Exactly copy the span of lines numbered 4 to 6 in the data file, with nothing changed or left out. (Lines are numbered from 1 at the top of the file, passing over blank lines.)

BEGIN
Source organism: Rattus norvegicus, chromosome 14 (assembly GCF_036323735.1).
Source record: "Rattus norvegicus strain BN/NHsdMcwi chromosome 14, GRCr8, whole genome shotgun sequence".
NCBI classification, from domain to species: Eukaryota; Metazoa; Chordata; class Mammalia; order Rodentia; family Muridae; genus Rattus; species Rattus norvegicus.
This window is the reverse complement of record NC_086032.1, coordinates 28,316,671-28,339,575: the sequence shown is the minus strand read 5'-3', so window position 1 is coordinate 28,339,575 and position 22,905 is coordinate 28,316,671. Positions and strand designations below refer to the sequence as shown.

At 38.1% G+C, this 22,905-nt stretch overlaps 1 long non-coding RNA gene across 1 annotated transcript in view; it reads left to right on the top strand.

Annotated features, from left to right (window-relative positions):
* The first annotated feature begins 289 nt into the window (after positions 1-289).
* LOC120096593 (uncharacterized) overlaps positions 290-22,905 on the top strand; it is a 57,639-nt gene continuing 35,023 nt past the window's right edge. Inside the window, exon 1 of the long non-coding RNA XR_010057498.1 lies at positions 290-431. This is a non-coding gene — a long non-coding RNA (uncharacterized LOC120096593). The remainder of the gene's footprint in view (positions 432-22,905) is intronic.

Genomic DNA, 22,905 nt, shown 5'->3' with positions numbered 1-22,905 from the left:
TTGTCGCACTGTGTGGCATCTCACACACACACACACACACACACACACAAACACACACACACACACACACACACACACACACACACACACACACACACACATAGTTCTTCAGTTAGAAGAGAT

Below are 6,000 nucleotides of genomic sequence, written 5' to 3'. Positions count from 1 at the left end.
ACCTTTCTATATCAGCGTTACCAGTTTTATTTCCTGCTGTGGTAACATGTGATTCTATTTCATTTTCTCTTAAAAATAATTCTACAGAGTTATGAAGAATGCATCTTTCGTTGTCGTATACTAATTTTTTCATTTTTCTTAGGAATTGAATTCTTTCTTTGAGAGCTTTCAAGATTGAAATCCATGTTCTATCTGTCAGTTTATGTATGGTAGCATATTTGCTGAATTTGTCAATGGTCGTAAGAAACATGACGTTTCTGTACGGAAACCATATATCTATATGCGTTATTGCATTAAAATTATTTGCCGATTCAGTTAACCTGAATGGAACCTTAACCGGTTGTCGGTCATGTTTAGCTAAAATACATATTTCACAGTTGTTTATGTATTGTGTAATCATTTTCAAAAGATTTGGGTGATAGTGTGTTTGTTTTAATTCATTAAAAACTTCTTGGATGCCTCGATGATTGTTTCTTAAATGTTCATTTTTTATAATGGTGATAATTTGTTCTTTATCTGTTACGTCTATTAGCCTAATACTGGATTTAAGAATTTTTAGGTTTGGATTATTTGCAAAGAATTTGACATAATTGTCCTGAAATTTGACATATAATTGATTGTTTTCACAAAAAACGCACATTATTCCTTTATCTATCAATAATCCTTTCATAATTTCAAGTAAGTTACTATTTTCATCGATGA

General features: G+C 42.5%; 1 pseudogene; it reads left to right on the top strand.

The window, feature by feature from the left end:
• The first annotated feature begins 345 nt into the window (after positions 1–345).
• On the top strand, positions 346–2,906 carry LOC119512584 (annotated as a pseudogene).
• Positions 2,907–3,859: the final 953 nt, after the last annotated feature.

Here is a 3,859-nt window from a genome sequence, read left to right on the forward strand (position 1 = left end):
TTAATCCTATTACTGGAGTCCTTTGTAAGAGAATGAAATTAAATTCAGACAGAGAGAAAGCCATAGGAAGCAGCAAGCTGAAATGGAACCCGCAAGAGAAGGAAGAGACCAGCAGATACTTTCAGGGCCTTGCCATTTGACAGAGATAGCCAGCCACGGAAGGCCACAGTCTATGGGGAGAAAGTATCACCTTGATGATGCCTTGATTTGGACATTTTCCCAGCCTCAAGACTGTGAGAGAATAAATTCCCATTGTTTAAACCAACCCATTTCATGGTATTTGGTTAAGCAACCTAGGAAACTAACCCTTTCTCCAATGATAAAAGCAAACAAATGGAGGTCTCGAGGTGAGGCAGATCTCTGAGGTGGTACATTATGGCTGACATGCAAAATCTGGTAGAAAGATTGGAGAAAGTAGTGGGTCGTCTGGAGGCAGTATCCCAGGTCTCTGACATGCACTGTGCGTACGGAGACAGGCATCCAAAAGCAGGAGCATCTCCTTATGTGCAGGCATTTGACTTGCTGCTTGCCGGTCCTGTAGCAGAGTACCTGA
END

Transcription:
This window is the reverse complement of record NC_086032.1, coordinates 28,316,671-28,339,575: the sequence shown is the minus strand read 5'-3', so window position 1 is coordinate 28,339,575 and position 22,905 is coordinate 28,316,671. Positions and strand designations below refer to the sequence as shown.

At 38.1% G+C, this 22,905-nt stretch overlaps 1 long non-coding RNA gene across 1 annotated transcript in view; it reads left to right on the top strand.

Annotated features, from left to right (window-relative positions):